By Emily Schwartz Greco
Guffaws punctuated a Florida legislative hearing the other day.
Lawmakers and onlookers chuckled as Florida Division of Emergency chief Bryan Koon tied his tongue in knots to avoid saying “climate change” while talking about — well, climate change.
Reveling in this live-action theater of the absurd, state Sen. Jeff Clemens, a Democrat who represents the spunky town of Lake Worth, proposed substituting the term “atmospheric reemployment.”
His incomprehensible jargon provoked more laughter. But this Orwellian exchange was no joke.
Apparently it’s not enough for Florida Gov. Rick Scott to simply deny climate change.
Now the Republican’s henchmen are stamping out any mention of it at all in the Sunshine State. His administration has banned any use of the terms “climate change” and “global warming” for official state business, the Florida Center for Investigative Reporting revealed in early March.
While Scott openly questions whether climate change is occurring, he denies he’s muzzling his staff. But stories of Florida state workers and contractors getting the brunt of this censorship make his denial ring hollow.
Some of them earn — or used to earn — their living grappling with the manifestations of global warming. After all, Florida faces grave climate risks since it’s low-lying and surrounded by the sea.
Take environmental attornery Chris Byrd. He lost his job in 2013 over this climate gag rule and later blew the whistle on it.
Or Barton Bibler. When the Florida Department of Environmental Protection employee ran afoul of Scott’s shushing, he was suspended without pay and ordered to undergo a mental health evaluation.
Bibler’s trouble began when he expressed concern over the Keystone XL pipeline’s climate impact and included the term “climate change” in the minutes of a meeting where state officials discussed, you guessed it, climate change.
Scott’s linguistic crackdown is so wide-ranging that the Florida health department recently censored a research paper on the relationship between climate change and ciguatera, a food-borne illness you can get from eating apparently healthy fish that turn out to be toxic.
Florida’s governor isn’t the only leader clamming up about climate change.
President Barack Obama may have just signed an executive order that will shrink the federal government’s carbon footprint. But the very next day, Uncle Sam tried to gloss over a climate problem when the Interior Department revealed overdue new fracking guidelines.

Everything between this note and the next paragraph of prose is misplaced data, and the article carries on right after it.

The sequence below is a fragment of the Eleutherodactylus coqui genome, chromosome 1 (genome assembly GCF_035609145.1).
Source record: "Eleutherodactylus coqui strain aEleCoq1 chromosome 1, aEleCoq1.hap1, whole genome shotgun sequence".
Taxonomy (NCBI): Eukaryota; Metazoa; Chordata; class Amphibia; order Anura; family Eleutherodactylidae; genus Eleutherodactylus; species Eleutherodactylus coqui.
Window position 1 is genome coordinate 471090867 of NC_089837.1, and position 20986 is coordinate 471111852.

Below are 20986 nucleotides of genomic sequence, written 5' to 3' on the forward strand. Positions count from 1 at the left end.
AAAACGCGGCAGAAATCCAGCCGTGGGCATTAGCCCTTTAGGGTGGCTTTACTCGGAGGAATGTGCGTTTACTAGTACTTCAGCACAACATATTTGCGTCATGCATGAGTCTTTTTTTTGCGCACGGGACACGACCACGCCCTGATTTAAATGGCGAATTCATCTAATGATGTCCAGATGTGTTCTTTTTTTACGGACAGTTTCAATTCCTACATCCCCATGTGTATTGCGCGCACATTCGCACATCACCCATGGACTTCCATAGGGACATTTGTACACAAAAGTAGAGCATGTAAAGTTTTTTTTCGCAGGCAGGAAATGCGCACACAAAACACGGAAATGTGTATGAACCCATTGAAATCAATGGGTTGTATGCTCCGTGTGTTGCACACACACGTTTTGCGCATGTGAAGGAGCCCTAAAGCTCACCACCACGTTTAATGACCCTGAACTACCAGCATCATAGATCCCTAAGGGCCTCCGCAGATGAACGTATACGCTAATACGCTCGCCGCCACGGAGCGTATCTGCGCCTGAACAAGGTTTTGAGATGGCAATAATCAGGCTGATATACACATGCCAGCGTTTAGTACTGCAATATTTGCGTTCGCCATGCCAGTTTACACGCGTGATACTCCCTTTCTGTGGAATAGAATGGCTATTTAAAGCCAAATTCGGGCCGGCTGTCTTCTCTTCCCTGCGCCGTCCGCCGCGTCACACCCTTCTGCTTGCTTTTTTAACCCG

Environmentalists instantly panned the Obama administration’s effort to somehow make drilling for oil and gas via hydraulic fracturing on public and Native American lands “safe” and “responsible.”
Seriously? Fracking plunders fresh water supplies. It injects toxic chemicals into the ground and exposes people who live near fracking sites to cancer-causing benzene fumes. Fracking releases methane, a gas that’s even more climate-morphing than carbon dioxide. It invites earthquakes.
Safe fracking is as laughable as safe heroin.
What about international climate talks? Surely those global efforts spell out what needs doing?
Hardly. Humanity is cooking the planet by burning massive amounts of oil, gas, and coal. Yet no climate pact to date has zeroed in on this simple fact. As Guardian columnist George Monbiot recently noted, “you cannot solve a problem without naming it.”
With apologies to the late comedian Joan Rivers, I have a question for Florida, the Obama administration, and those legions of climate negotiators brushing up on their French ahead of their big meeting in Paris: Can we talk?
About climate change. And fossil fuels. Life as we know it won’t be possible unless most of the remaining oil, gas, and coal reserves stay in the ground.
Even if it pains bureaucrats to boss corporations around, there’s no fixing the climate without burning less oil, gas, and coal. Unless they run out of customers first, the fossil fuel industries won’t switch to cleaner alternatives until governments give them no choice.
Columnist Emily Schwartz Greco is the managing editor of OtherWords, a non-profit national editorial service run by the Institute for Policy Studies.